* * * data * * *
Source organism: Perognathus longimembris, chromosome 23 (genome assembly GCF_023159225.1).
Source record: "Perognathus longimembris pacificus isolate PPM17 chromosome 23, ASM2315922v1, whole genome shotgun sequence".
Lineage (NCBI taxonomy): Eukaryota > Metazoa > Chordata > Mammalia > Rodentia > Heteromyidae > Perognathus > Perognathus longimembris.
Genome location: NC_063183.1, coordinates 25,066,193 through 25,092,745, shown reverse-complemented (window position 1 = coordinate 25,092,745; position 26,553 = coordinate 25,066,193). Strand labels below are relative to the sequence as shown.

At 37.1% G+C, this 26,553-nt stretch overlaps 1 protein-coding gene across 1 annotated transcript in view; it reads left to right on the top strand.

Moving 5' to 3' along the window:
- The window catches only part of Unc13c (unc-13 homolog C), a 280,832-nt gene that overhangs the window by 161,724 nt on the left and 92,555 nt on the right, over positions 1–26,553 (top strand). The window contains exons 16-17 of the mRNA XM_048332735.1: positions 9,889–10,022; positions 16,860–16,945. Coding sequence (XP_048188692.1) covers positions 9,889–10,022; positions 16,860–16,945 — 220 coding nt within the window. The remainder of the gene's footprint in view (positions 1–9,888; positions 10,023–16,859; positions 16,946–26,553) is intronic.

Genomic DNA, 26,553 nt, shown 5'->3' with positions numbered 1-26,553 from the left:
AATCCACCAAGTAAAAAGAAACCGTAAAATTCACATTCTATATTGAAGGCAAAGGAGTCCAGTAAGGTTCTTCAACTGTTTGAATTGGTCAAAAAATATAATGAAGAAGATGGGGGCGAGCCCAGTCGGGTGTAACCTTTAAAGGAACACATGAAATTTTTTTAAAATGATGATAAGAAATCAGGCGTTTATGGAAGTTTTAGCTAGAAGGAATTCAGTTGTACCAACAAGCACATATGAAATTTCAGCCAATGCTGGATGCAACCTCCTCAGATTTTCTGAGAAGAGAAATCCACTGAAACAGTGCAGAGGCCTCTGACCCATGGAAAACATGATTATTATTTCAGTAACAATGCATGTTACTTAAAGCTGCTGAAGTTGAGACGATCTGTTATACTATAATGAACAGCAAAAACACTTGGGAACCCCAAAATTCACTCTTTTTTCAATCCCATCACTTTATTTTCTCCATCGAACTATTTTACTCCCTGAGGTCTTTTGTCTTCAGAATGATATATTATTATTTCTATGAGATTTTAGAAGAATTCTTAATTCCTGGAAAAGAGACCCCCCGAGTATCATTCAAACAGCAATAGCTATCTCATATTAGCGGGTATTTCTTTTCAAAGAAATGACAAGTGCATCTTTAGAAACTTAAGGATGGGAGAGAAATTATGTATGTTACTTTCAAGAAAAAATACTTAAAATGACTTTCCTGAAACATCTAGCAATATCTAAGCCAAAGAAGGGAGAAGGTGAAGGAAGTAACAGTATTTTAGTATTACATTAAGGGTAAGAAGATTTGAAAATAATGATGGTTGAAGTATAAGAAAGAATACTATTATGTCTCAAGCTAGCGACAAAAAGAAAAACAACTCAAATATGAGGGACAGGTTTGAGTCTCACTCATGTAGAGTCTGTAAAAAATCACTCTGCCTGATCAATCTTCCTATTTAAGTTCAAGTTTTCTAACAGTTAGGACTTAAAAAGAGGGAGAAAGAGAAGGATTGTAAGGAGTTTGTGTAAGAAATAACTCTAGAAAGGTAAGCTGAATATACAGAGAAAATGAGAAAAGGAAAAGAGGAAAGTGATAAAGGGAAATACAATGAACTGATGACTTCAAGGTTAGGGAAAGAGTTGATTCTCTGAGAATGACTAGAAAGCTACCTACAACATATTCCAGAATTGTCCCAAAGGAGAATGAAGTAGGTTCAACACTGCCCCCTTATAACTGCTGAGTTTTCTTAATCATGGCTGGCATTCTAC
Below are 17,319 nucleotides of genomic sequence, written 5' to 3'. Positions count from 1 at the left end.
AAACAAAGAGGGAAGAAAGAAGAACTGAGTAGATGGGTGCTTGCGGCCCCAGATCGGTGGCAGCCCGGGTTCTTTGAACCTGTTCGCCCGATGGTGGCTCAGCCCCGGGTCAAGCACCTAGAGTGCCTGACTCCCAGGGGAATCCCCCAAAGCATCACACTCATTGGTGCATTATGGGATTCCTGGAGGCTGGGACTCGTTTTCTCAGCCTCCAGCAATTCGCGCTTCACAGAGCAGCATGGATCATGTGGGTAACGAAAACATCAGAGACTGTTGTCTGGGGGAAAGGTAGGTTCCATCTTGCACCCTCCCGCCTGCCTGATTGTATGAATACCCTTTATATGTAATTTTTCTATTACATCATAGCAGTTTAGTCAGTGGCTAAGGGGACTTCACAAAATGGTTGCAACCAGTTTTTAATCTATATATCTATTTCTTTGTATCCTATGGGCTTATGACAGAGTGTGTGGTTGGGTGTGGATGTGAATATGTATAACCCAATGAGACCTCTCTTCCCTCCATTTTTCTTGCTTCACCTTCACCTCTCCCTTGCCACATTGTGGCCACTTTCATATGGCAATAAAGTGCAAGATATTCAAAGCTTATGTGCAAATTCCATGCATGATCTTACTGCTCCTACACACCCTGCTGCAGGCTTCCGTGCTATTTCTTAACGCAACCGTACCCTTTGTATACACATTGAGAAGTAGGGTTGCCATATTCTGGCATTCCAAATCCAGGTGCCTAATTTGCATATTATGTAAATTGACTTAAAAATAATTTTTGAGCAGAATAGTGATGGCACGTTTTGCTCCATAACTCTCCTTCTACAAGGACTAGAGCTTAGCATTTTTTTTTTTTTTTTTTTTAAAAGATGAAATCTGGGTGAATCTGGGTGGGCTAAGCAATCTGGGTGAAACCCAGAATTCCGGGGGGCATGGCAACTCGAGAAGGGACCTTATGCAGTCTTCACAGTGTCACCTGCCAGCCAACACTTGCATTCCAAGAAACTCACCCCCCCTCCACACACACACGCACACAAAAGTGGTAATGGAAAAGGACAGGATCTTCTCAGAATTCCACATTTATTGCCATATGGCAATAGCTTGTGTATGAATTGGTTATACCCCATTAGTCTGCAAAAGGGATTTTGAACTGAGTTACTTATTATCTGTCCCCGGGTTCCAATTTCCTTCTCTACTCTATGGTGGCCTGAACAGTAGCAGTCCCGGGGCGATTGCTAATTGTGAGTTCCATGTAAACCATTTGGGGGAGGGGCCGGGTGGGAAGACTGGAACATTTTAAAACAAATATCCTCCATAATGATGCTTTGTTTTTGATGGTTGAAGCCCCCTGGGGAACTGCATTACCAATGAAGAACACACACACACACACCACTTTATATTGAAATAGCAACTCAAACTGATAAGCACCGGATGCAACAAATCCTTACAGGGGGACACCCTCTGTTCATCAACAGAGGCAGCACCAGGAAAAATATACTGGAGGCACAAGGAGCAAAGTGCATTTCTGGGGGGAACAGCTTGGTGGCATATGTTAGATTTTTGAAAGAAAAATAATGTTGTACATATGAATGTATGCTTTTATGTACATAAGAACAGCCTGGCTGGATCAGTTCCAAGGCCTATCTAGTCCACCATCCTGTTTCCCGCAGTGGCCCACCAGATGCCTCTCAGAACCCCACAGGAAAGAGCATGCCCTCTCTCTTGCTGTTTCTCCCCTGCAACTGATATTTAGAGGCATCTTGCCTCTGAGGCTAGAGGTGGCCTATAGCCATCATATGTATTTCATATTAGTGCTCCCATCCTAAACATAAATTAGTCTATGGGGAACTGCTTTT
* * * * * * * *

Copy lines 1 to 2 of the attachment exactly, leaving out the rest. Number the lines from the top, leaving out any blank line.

Source organism: Perognathus longimembris, chromosome 23 (genome assembly GCF_023159225.1).
Source record: "Perognathus longimembris pacificus isolate PPM17 chromosome 23, ASM2315922v1, whole genome shotgun sequence".